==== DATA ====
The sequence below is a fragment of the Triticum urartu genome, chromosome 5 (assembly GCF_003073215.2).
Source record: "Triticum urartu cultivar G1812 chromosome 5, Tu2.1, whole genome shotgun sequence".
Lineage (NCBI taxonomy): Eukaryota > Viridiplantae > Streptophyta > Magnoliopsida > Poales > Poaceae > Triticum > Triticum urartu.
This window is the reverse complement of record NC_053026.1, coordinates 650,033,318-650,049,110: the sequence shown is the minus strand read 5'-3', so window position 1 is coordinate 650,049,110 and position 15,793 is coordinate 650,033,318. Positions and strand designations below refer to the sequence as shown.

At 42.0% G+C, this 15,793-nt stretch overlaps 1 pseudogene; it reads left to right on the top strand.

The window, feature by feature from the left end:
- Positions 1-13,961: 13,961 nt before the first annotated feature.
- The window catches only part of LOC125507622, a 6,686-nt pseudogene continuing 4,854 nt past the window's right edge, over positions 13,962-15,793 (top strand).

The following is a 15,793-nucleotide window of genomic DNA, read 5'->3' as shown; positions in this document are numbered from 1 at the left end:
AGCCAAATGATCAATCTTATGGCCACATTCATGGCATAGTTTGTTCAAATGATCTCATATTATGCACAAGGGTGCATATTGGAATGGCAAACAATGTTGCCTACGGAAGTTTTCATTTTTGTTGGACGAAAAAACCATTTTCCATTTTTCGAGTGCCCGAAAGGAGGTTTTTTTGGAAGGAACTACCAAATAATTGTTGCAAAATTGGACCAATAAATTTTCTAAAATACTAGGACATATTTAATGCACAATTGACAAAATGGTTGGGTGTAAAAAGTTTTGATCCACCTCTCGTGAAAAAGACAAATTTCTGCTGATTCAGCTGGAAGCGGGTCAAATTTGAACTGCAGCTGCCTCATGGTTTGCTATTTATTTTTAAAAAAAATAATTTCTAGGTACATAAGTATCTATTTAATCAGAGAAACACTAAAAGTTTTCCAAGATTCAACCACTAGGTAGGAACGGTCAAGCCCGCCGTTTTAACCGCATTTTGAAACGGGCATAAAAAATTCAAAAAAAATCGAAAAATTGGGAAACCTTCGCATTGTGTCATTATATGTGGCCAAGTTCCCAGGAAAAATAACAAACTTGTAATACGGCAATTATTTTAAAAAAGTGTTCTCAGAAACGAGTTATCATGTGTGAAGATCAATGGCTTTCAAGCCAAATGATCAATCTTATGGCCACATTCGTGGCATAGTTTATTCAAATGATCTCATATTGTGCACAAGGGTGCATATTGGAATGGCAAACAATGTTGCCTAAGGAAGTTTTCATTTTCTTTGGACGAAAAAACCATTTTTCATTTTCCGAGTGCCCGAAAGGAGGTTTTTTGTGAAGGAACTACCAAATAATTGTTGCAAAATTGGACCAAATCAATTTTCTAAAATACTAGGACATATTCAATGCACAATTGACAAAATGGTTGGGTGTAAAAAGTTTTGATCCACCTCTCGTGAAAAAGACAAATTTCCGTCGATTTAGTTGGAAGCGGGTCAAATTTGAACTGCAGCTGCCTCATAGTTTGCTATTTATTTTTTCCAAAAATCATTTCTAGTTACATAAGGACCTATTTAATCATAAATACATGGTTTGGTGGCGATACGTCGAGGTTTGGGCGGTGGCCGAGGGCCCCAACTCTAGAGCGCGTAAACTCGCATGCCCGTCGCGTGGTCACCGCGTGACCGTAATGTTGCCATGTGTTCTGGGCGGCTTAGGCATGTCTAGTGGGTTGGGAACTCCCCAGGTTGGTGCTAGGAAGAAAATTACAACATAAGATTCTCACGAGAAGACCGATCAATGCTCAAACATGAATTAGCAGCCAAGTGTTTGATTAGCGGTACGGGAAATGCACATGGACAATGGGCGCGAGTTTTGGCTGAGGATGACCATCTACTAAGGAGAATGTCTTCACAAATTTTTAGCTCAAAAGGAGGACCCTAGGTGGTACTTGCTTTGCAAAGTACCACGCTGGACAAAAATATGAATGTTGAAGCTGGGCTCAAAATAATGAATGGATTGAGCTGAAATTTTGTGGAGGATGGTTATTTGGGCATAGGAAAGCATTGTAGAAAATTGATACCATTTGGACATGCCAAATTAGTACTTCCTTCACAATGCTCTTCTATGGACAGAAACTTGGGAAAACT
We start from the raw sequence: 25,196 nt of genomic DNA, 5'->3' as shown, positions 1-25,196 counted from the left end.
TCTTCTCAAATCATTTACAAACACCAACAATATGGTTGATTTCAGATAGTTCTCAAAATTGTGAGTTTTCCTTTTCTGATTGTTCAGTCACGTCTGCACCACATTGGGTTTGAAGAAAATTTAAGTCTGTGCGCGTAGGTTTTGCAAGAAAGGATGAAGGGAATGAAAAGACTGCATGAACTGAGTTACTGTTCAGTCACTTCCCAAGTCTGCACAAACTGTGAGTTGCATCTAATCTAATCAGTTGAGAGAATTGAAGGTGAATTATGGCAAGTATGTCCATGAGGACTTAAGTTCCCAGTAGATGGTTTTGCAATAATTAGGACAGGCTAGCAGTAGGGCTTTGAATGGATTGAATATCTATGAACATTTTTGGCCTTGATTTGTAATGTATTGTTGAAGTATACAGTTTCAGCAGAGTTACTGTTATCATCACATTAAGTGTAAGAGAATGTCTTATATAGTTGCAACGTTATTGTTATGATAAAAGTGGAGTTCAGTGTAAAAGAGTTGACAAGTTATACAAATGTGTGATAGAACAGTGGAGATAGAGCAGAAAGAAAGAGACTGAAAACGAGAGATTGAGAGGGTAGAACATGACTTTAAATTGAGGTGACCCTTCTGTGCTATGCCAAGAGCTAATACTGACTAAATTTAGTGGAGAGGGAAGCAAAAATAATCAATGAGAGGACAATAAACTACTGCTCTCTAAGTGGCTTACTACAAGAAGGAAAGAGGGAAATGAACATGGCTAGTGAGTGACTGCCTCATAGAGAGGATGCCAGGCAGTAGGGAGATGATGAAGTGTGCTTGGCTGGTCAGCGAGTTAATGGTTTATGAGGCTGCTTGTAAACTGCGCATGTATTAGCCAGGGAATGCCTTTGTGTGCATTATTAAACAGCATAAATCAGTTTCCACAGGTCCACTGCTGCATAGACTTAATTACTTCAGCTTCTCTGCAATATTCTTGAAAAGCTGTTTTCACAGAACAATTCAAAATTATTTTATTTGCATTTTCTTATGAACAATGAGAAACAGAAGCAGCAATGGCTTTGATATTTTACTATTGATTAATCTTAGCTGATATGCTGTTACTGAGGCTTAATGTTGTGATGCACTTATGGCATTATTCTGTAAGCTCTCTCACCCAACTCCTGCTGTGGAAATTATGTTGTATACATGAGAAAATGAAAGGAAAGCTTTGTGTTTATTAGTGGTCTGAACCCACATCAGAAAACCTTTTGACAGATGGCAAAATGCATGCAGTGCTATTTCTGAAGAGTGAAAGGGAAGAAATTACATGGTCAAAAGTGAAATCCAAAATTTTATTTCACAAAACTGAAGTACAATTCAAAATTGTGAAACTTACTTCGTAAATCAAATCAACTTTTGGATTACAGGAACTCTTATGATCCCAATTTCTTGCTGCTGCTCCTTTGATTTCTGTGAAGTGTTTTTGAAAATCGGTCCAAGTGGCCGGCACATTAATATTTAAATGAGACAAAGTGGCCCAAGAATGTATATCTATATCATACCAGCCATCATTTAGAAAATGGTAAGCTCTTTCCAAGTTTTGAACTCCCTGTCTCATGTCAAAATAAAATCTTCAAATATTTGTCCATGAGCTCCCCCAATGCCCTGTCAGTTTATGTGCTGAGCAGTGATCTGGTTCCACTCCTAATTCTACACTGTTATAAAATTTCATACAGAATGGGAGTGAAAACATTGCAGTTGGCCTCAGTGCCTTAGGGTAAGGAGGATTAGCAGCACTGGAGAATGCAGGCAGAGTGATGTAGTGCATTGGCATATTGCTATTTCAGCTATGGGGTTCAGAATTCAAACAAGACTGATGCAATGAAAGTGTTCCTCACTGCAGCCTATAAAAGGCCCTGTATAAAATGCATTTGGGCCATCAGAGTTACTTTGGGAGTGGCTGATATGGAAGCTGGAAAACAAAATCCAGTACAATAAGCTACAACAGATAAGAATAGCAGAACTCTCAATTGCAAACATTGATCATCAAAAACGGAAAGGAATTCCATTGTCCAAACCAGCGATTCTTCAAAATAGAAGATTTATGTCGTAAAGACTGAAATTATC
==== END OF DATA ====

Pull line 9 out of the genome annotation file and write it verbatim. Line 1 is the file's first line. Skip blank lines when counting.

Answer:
The following is a 15,793-nucleotide window of genomic DNA, read 5'->3' as shown; positions in this document are numbered from 1 at the left end: